You've filled out your college application and written your essay. What else sets your college application apart from all the others that your prospective university will receive? A glowing letter of recommendation – or several. But how important are these letters?
Letters of recommendation are more than just the icing on the cake – often, they're a vital part of the college admissions process. Some schools will require not just one, but several examples of this kind of document. A solid letter of recommendation can lend your college application the extra weight that could make the difference between acceptance and rejection.
Universities are receiving more college applications than ever before. With so many students applying to degree programs, letters from school officials explaining why you are a great candidate can be vital to being accepted into a reputable school.
Before sending off your college application, double check how many letters of recommendation your prospective schools require. Make sure you approach your teachers and principal with plenty of time – remember, yours won't be the only one they have to write, and you don't want to miss out on a potentially great letter because you left it until the last minute.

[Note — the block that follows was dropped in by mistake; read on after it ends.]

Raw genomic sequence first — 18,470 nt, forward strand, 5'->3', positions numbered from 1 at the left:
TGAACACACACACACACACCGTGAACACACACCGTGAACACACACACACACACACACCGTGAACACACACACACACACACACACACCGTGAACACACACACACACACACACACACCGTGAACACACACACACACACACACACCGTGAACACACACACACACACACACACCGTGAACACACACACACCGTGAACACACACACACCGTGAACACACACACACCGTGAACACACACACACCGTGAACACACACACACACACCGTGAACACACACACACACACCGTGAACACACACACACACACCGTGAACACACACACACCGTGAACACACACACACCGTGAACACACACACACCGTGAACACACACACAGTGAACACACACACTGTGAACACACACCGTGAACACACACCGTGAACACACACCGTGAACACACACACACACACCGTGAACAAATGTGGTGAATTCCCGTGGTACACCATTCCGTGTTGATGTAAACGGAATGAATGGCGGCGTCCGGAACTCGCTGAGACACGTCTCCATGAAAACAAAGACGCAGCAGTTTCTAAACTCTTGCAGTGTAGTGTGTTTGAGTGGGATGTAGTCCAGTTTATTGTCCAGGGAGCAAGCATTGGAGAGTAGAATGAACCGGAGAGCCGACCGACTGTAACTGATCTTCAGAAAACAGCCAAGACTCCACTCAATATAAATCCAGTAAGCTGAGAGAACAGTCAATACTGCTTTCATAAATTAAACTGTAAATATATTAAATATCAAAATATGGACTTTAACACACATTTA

Whatever you do, don't assume that your teachers will automatically write a letter of recommendation for you. Be courteous, and ask them beforehand. You should also check that they're not only comfortable writing you a letter of recommendation, but that they can do so before the deadlines. If they can't, be sure to ask someone else.
Don't assume that each teacher will be aware of your academic accomplishments, or GPA. Make it easier for them to write the letter by providing them with your transcript and any additional information that may be worth mentioning, such as extracurricular activities, that could look good on your college application.
In the event that letters have to be submitted in hard copy, make your teachers' lives easier by providing them with stamped envelopes so they can simply print out your letter and mail it. Again, don't assume that they will do this for you. Remember – they're doing you a favor by writing you a letter of recommendation in the first place.
One really important thing to consider is which teachers to ask to write the letter. Although it can be tempting to ask your favorite teacher, or one from a class you got all A's in, subjects that you showed continued perseverance and dedication to can look better. If you struggled with a class but showed continued improvement, this can often do more for your college application that a subject you aced.